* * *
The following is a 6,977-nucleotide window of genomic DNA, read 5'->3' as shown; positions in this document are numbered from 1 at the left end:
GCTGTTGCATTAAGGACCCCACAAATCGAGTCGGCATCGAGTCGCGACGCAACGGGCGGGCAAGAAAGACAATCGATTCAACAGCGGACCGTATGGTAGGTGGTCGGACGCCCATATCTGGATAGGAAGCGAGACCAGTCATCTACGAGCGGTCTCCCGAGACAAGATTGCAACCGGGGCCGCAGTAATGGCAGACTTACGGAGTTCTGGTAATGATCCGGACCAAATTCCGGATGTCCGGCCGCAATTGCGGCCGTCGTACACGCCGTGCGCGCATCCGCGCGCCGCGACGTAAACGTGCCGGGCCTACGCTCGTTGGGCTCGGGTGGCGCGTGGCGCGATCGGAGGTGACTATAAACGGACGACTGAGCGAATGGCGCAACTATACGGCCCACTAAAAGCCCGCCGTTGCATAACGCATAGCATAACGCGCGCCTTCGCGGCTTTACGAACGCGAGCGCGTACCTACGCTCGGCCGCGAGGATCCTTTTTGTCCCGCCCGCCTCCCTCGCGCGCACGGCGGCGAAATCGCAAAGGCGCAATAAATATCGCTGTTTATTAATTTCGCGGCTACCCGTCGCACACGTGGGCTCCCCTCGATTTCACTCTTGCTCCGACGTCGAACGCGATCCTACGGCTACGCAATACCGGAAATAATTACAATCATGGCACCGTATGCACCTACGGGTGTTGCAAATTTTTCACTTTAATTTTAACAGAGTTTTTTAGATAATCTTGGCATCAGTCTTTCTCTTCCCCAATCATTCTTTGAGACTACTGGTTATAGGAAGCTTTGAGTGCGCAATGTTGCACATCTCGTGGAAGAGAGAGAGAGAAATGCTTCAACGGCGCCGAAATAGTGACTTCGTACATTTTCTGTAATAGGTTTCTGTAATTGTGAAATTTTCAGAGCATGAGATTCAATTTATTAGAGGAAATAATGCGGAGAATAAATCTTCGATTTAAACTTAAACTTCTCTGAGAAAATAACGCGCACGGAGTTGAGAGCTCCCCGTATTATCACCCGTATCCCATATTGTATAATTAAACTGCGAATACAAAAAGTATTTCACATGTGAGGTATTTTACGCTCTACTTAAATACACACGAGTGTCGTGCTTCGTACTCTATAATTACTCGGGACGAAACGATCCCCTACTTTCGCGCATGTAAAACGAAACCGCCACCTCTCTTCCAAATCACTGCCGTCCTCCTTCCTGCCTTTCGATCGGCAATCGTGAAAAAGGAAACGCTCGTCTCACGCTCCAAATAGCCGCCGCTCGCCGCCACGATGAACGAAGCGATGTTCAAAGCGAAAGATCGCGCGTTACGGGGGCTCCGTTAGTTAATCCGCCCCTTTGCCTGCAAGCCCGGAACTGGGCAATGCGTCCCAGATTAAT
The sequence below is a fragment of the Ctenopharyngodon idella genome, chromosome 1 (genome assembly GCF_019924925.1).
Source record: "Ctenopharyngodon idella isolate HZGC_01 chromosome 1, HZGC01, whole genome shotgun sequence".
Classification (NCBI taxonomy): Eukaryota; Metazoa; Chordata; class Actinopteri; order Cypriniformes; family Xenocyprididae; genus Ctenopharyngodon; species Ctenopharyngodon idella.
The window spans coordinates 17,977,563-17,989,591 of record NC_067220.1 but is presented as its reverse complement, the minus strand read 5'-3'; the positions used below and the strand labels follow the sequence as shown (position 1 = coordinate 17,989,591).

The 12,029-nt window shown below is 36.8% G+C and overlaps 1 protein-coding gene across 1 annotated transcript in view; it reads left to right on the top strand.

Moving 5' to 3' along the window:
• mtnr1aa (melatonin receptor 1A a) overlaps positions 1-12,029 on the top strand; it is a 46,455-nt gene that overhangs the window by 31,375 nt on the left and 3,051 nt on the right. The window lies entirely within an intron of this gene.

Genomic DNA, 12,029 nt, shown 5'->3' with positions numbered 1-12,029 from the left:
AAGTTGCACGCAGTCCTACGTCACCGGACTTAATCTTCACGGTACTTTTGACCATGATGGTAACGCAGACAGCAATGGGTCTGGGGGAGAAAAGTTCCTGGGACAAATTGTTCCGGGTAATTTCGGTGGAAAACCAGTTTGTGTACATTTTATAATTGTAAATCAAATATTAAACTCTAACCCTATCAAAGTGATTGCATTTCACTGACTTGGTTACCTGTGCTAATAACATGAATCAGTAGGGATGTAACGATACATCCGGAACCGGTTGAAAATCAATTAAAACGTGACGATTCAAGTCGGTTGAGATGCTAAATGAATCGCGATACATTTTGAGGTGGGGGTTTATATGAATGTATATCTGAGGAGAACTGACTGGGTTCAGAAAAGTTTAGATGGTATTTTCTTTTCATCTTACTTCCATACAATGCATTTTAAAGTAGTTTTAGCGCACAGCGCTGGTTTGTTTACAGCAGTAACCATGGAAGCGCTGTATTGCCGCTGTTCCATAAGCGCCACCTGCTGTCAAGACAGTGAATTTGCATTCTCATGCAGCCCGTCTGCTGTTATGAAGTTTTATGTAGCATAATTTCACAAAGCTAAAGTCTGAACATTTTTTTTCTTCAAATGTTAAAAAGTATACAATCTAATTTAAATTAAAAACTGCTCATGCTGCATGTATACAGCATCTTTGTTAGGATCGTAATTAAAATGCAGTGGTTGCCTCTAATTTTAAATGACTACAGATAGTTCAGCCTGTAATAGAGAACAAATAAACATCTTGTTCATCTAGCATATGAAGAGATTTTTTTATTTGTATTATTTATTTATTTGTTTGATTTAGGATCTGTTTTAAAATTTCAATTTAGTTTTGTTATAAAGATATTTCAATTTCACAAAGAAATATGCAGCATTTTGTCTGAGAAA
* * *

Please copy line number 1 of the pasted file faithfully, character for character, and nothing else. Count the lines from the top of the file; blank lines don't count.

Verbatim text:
The following is a 6,977-nucleotide window of genomic DNA, read 5'->3' as shown; positions in this document are numbered from 1 at the left end: